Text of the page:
NSTA Legislative Update: HEA, Budgets, and Taxes

House Education and Workforce Chair Virginia Fox introduced a bill to reauthorize the Higher Education Act (HEA) last week, and her committee will be meeting to mark up the bill on Tuesday, December 12.

H.R. 4508 (115), the “Promoting Real Opportunity, Success, and Prosperity though Education Reform (PROSPER) Act,” would change how students apply for federal aid for college, and streamline the information about colleges that the federal government would provide. Most notably for K-12 educators, the bill would make changes to teacher education by repealing HEA Title II, eliminating the  Teacher Quality Partnership (TQP) grant program (currently funded at $43.1m), and eliminating the Title II data reporting.

The bill also ends the TEACH Grant program in July 2018.

Currently the bill has no Democratic cosponsors. A Democratic version of HEA reauthorization is expected out after the markup next week. Senator Lamar Alexander, chairman of the Senate Health, Education, Labor, and Pensions Committee, has indicated that Senate legislation to reauthorize HEA will be a priority early in the New Year.

Read more about HEA here.

Budget Deal at Year’s End? New StopGap Measure Keeps Govt Open till Dec. 22

On Thursday, December 7, Congress passed another stopgap funding measure that will keep the government open until Dec. 22 in the hopes that leaders can agree to a budget deal by year’s end. The prior spending agreement was scheduled to expire on Dec. 8.

Leaders from both the Senate and House are meeting with President Trump to hammer out a final budget deal and overall spending levels, including the possibility of raising or eliminating the sequestration budget caps currently on many domestic programs.

NSTA joined education colleagues last week in a letter to senators asking them to “raise the sequester-level discretionary caps and ensure that any increases in the defense spending caps are matched with equal increases in the Non-Defense Discretionary (NDD) spending caps”  and to “make critical investments in education programs such as the Student Support and Academic Enrichment (SSAE) Grant Program under Title IV-A of the Every Student Succeeds Act (ESSA).”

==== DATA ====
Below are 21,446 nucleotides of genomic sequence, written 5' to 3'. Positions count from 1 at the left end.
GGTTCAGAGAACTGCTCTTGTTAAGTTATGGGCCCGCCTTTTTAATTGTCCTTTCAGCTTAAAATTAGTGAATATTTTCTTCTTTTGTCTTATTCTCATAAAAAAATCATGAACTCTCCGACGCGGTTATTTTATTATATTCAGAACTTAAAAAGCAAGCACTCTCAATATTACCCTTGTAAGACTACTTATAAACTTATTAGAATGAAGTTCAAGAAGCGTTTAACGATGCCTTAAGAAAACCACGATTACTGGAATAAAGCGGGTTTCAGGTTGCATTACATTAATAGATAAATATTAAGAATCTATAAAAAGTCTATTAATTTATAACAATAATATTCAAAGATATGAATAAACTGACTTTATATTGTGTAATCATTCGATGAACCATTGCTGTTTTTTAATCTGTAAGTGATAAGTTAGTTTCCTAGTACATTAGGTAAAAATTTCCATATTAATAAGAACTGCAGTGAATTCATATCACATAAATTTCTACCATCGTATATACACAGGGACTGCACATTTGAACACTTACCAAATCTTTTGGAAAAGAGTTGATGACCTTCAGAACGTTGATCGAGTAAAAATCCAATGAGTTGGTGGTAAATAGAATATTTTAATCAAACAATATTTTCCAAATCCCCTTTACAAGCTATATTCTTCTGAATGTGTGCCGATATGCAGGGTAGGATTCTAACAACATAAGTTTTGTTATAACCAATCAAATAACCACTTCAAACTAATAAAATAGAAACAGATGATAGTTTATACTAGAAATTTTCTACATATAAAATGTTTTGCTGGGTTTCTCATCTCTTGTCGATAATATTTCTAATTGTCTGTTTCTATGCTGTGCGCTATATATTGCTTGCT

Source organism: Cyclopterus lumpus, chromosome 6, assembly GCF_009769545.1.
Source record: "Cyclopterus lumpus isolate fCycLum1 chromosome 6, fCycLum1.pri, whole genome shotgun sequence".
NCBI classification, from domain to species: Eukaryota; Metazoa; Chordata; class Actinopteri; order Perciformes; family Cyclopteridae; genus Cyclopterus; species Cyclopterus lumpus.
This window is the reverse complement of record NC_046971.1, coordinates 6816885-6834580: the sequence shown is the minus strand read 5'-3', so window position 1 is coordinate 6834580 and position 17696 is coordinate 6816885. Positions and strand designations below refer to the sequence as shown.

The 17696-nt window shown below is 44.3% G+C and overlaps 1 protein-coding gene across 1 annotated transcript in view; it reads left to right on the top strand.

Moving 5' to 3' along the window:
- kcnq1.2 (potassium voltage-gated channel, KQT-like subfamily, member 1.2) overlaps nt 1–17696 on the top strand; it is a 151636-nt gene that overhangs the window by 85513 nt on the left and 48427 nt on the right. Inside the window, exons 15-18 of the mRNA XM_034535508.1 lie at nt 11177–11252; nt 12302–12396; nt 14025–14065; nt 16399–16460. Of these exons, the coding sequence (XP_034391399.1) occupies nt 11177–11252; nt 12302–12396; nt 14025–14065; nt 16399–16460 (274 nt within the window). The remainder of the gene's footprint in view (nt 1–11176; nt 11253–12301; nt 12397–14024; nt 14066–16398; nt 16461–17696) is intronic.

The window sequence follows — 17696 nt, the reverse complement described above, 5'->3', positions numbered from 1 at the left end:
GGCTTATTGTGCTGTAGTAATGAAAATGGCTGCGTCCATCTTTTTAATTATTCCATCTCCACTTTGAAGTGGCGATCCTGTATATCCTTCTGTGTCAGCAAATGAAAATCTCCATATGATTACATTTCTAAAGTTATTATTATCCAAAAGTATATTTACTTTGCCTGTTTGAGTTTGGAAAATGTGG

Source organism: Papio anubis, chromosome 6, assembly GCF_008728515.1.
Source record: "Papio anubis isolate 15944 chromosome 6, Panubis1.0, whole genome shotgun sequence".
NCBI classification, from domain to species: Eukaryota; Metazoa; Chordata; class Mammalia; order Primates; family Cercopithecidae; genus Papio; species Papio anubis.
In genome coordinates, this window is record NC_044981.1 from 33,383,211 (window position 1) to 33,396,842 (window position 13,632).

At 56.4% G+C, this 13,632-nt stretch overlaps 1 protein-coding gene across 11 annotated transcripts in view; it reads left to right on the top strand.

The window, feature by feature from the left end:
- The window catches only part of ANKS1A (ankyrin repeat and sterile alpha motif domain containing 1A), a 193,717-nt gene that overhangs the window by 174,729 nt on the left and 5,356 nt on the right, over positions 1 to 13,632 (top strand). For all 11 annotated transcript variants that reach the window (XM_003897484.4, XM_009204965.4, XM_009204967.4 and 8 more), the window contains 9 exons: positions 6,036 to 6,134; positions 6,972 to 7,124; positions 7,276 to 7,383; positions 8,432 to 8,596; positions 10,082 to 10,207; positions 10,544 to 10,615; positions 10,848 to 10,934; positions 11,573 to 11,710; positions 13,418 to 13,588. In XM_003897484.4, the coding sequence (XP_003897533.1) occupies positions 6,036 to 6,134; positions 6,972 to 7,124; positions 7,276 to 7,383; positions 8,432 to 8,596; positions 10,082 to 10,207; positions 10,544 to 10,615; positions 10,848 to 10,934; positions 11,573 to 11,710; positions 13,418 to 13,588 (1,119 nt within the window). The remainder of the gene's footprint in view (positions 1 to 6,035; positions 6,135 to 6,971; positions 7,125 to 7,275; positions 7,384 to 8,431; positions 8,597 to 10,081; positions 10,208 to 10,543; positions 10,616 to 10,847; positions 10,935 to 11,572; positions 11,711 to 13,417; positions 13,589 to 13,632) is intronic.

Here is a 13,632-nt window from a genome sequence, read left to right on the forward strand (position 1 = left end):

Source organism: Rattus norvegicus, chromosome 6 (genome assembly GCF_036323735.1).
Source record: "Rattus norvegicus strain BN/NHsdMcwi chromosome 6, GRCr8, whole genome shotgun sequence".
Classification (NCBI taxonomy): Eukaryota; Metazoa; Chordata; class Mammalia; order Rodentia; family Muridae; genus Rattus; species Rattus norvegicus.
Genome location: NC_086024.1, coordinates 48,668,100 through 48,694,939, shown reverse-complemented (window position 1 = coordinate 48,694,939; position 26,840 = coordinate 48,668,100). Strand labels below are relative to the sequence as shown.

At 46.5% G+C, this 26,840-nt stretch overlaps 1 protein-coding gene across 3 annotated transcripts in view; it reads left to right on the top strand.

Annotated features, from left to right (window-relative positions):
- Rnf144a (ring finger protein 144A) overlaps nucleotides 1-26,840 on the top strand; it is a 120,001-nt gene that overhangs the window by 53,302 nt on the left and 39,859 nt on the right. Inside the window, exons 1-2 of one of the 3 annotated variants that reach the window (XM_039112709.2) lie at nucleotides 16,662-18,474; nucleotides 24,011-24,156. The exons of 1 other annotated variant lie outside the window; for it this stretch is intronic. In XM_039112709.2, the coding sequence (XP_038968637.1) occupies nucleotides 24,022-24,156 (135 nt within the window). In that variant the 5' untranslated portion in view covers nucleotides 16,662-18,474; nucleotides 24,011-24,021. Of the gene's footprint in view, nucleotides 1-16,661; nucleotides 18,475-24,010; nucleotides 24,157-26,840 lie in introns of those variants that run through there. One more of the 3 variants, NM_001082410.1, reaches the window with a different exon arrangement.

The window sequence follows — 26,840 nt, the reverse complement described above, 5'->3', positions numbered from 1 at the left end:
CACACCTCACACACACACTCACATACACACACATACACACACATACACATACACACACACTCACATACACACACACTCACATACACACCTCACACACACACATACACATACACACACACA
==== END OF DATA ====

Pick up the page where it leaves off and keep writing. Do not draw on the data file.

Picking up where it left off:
Issues such as the Deferred Action for Childhood Arrivals program, and the final push to finish the tax plan (see below) are also in play during these budget negotiations.

The stopgap measure will provide funding for the federal government through Dec. 22, meaning that a pre-Christmas, close the government budget showdown is likely. Stay tuned.

What’s in the Tax Bill for Education?

Congressional negotiations continue over the two versions of the tax bill; here are the key differences in the House and Senate bills on education programs:

Deduction for school supplies: The House plan eliminates the provision that allows K-12 teachers to deduct up to $250 that they spend on their classes. The Senate bill would allow teachers to deduct up to $500.

Expanding 529s: Both the House and Senate plans would expand section 529 college savings accounts to cover K-12 expenses of up to $10,000 per year. The Senate plan would allow 529s to pay for children to attend public, private and religious K-12 schools, and cover the costs of home schooling. The House version does not include home schooling.

Taxing graduate students: The House plan calls for taxing as income tuition that is waived for graduate students working as teaching or research assistants. The Senate plan has no such tax.

Deduction for student loan interest: The House plan would scrap a deduction for student loan interest; the Senate version protects this deduction.

Taxing endowments: Both the House and Senate bills have language that would create new taxes on private colleges and university endowments.  The House plan would tax endowment incomes at schools that have $250,000 per student, which would affect approximately 60 to 70 colleges. The Senate plan would target half as many, setting the threshold at schools with $500,000 per student.

And finally, Change the Equation, which started in 2010 as a CEO-led effort to improve STEM education and was part of President Obama’s “Educate to Innovate” campaign, will cease operations at the end of the year.

The group announced last week that WestEd and Education Commission of the States will assume and continue two signature CTEq products:  WestEd will lead STEMworks, a nationally-recognized initiative to identify and scale the most effective STEM education programs; and Education Commission of the States will lead and expand Vital Signs, the state-by-state data on the condition of STEM education.

Stay tuned, and watch for more updates in future issues of NSTA Express.

Jodi Peterson is the Assistant Executive Director of Communication, Legislative & Public Affairs for the National Science Teachers Association (NSTA) and Chair of the STEM Education Coalition. Reach her via e-mail at jpeterson@nsta.org or via Twitter at @stemedadvocate.

The mission of NSTA is to promote excellence and innovation in science teaching and learning for all.


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